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The Honor of Deceit

Starhawke Rising Book Three

Captain Aurora Hawke is trapped in a web of lies, but none of them are hers.

At least, not yet. As the list of people who’ve betrayed her grows, even the crew of the Starhawke becomes tainted, leaving her without a refuge. 

Grabbing an opportunity to jump ship, she joins Cade Ellis on a twisted trail to locate Admiral Schreiber, the man who holds the key to her past…and her future. But to uncover the answers she seeks, she’ll have to trade her freedom for servitude at the hands of a monster.


It had been a while since Aurora had visited anyone at Fleet HQ besides Admiral Schreiber, and the sterility of Admiral Payne’s office threw her off balance. Admiral Schreiber’s suite was welcoming, his walls lined with pictures, many of them taken during the years he’d been a captain in the Fleet. The walls in Payne’s office were conspicuously bare. 
The Admiral stood as Aurora entered. “A pleasure to see you again, Captain.” She extended her hand, the burgundy polish on her manicured nails flashing in the overhead lights. “Thank you for coming so quickly.” 
Aurora accepted the offered handshake, but her empathic senses snapped to attention. The Admiral’s body language indicated friendliness and ease, but her underlying emotions were laced with apprehension and fear. And her palm felt clammy. 
“It’s nice to see you, as well.” 
“Please, sit.” The Admiral gestured to the chairs in front of her desk. “I understand you recently returned from Drakar. Not many of us have had the opportunity to visit. How did you enjoy your time there?” 
The question felt like a baited hook. Aurora’s uneasiness grew, but she pasted on a smile as she settled into one of the chairs. “It was lovely.” 
“So the reports of dangerous predators are exaggerated?” 
An image of an enormous greewtaith dragging down a relquir flashed in her mind’s eye. “Not exactly. The Kraed have their share of…challenges.”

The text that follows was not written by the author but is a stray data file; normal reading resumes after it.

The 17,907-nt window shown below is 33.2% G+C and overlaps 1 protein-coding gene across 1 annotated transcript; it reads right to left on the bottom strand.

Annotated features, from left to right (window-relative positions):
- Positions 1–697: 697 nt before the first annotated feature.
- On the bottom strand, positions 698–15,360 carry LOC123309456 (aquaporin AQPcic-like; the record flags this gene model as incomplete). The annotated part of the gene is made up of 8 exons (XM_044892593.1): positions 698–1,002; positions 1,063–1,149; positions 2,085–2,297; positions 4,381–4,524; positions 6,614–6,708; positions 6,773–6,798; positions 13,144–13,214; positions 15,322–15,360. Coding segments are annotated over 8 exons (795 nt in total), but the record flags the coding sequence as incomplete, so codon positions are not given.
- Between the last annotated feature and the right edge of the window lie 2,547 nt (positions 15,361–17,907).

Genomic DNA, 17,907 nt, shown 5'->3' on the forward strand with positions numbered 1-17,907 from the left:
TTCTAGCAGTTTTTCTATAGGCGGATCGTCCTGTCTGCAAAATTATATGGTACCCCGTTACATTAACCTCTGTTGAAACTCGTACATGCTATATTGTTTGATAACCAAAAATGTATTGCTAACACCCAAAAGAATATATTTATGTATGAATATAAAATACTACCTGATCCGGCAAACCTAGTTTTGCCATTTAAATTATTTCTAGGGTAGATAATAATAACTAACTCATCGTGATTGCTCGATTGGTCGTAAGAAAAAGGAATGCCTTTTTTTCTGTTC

“Sounds interesting.” Payne paused, her expression expectant. But when Aurora didn’t elaborate, she moved on. “And your ship? They were able to complete all the repairs?” 
Payne smiled, her teeth white against her caramel skin. “That’s wonderful news. I have an important research mission for your crew that’s been on hold since you left Gaia.” 
Was it her imagination, or did Payne stutter a bit on that last word? “What’s the mission?” 
“A wonderful opportunity to study a binary system just beyond our borders. It’s in Teeli territory, but they’ve given us special dispensation for a two-month research project.” 
It was a legitimate request given her crew’s skill set, but Aurora didn’t buy it for a moment. Not after Cade’s warning. The Admiral’s emotional grid had shifted, anxiety pushing to the forefront. 
She needed to keep the Admiral talking. “What can you tell me about the system?” 
The Admiral’s unease ramped up by a factor of ten as she laid out the details of the mission parameters. Her outward behavior remained cool and profession—so at odds with what Aurora was sensing that only one conclusion made sense—Payne was setting her up. 
Comments Admiral Schreiber had made the last time she’d talked to him filtered back. He’d been concerned that he couldn’t trust anyone at the Council. Had the security breach infiltrated the Fleet, too? Was Payne compromised? 
The idea took root and wouldn’t go away. 
“How soon can your crew leave?” Payne’s enthusiasm came out a little forced, her emotions drawn tight as a bow. 
Thank goodness she had no idea Aurora was an empath. Aurora kept her own smile in place. “I’ll need to check with my crew before I can answer that question. We’ll discuss it and I’ll contact you to confirm our departure date.” 
The first cracks appeared in the Admiral’s façade, her skin glistening with a faint sheen of perspiration. “The sooner the better. We’re already behind on this project. We don’t want to impose on the Teeli’s generosity by pushing back the timetable more than we already have.” 
“I understand. I’ll get back to you as soon as I can.” Aurora stood to go, then paused as if something had just occurred to her. “I’m surprised Admiral Schreiber didn’t contact me about this while I was on Drakar.” 
The cracks in Admiral Payne’s composure turned into fissures as the comment pushed on a fault line. “He’s…away…at the moment. Personal leave.” 
Aurora pretended surprise. “Oh, I hadn’t heard. Do you know when he’ll be back?” 
“I couldn’t say.” 
Uh-huh. But her emotions were saying plenty. Aurora shrugged as if Payne’s reaction was perfectly normal. “It’s not important. I was just hoping to see him.” She headed for the door. “I’ll be in touch.” 
On the way to the address Cade had given her, she analyzed the bizarre conversation. She’d been in too many mission briefings to accept the Admiral’s behavior as normal. It had to be a setup. But for what? 
The location for their proposed mission seemed odd, too. Studying a binary system in Teeli space? That was unprecedented. The Teeli had always been cordial in their dealings with the Fleet, but to her knowledge they’d never invited cooperation on matters of science. 
The Council was deliberately maneuvering her crew out of Fleet space. She could think of several reasons why, none of them good.

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